The families of missing or murdered Indigenous women and girls in Saskatchewan marked Red Dress Day, by honouring their loved ones, urging for more supports in preventing violence against women and for affected loved ones.

Krista Kenny was 16, when she was murdered in Prince Albert in May 2009. The teen, who was a mother to a six-month-old daughter, was to go to the movies with her friends that night, instead went to a local park where others would join her.

“She was still going to school. She wanted to become a teacher she had tons of friends she was kind, she was loving, she helped out so many people,” said her mother Loretta Henderson. “Even though it was 13 years ago, it’s still so hard.”

Henderson is now raising her granddaughter and speaks fondly of Krista each day. “There needs to be more awareness of missing and murdered women from all over, especially the North. It’s harder for them to get the help that they need,” explained Henderson.

Cody Halkett was sentenced in 2010 to life in prison for manslaughter in Krista’s death.

For Gwenda Yuzicappi, not knowing where her daughter Amber Redman was for nearly three years was very difficult. Redman of the Standing Buffalo First Nation was last seen in Fort Qu’Appelle in July 2005.

“Her remains were located two years and 10 months, not knowing where your daughter is, it’s a lot of pain. It’s a lot of emotion, depression and suicide,” Yuzicappi said. “As a mother I went through so many emotions, it was very, very hard, difficult, but what I found strength in was my culture. Praying and asking for that strength, that pettiness, that humbleness as a mother, that emptiness of not knowing where your loved one is. I would not wish that on anyone at all.”

Redman’s remains were discovered on the Little Black Bear First Nation, with Albert Patrick Bellegarde being sentenced in 2009 to life in prison for second-degree murder.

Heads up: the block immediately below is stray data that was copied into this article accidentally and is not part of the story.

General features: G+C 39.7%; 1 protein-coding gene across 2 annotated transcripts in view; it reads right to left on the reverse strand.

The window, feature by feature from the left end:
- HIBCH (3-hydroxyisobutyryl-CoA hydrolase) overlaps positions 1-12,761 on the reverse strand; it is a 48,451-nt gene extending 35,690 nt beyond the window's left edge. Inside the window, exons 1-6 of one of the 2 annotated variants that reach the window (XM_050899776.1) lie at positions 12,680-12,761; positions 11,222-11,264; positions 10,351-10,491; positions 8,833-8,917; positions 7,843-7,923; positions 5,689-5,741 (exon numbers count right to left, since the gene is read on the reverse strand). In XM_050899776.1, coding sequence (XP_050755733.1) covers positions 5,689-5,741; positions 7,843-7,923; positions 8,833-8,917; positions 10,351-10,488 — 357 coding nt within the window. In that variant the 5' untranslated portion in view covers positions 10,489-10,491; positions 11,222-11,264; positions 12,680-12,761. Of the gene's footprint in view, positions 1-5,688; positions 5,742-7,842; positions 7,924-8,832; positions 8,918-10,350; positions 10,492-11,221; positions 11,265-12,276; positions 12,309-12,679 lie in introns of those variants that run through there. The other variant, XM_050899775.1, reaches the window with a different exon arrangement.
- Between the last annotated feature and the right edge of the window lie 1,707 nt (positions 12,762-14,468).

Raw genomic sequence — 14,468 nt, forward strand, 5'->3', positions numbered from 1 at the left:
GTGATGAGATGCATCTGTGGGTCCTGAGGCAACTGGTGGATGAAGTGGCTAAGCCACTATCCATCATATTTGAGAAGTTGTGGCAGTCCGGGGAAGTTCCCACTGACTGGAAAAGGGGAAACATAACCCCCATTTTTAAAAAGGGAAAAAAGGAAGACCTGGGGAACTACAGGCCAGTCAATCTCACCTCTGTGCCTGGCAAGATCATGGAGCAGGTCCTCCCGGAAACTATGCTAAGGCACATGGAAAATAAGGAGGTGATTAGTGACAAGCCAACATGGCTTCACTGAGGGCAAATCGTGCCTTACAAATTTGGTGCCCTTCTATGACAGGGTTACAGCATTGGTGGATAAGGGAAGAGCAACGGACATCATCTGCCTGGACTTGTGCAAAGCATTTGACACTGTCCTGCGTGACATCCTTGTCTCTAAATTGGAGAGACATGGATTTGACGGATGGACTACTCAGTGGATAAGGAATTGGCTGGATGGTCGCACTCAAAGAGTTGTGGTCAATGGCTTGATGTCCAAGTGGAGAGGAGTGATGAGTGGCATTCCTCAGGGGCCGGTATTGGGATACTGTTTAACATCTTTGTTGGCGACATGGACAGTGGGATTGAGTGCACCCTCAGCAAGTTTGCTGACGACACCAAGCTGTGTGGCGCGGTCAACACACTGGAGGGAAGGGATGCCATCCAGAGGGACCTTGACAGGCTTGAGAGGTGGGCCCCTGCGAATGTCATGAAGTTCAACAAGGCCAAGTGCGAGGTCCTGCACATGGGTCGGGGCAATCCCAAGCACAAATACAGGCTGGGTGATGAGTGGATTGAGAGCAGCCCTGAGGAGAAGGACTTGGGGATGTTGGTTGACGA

“I tell you, we need this to stop. I come here as a mother. I come here to speak for my daughter. I am my daughter’s voice and I will continue to be her voice,” Yuzicappi said.

One of the most puzzling disappearances in Regina history, which continues to stump investigators is the whereabouts of Tamra Keepness.

July 5, will mark the 16th anniversary of when Tamra of the White Bear First Nation went missing. Each summer, the family, community and police gather in Pepsi Park to continue to raise awareness for Tamra.

“She was just five-years-old when she disappeared. And it’s something that you’ll never forget. It stays with you. Everyday, there’s something that comes up that reminds you that this little person was never found. Are we ever going to find her,” Joyce Keepness, Tamra’s grandmother asked.

While Regina Police state they are actively following up on all new tips and leads, there is very little information on the disappearance.

The Federation of Sovereign Indigenous Nations tabled a five-article approach to honouring Indigenous women and girls, in hoping to end all forms of violence First Nations People face daily. That declaration was debated Thursday by lawmakers in the Legislature.

“I think it’s important to remember that while we remember these individuals today, we need to be remembering them each and every day of the year,” said Justice Minister Gordon Wyant. “We’re committed to addressing this issue to end violence against individuals in this province, particularly Indigenous women and girls.”

NDP MLA Betty Nippi-Albright explained there are actions the province can adopt to make change. “The call upon all levels of government to adopt principles of change, including a focus on substantial equality and human and indigenous rights are a decolonization approach, an indigenous led solutions, recognizing distinction, cultural safety, and adoption of a trauma informed approach,” explained Nippi-Albright.

Red Dress Day, which started in 2010, encourages people to wear a red dress or display it, as it acts a symbol to raise awareness to the violence Indigenous women face daily.

(Photo of Tamra Keepness)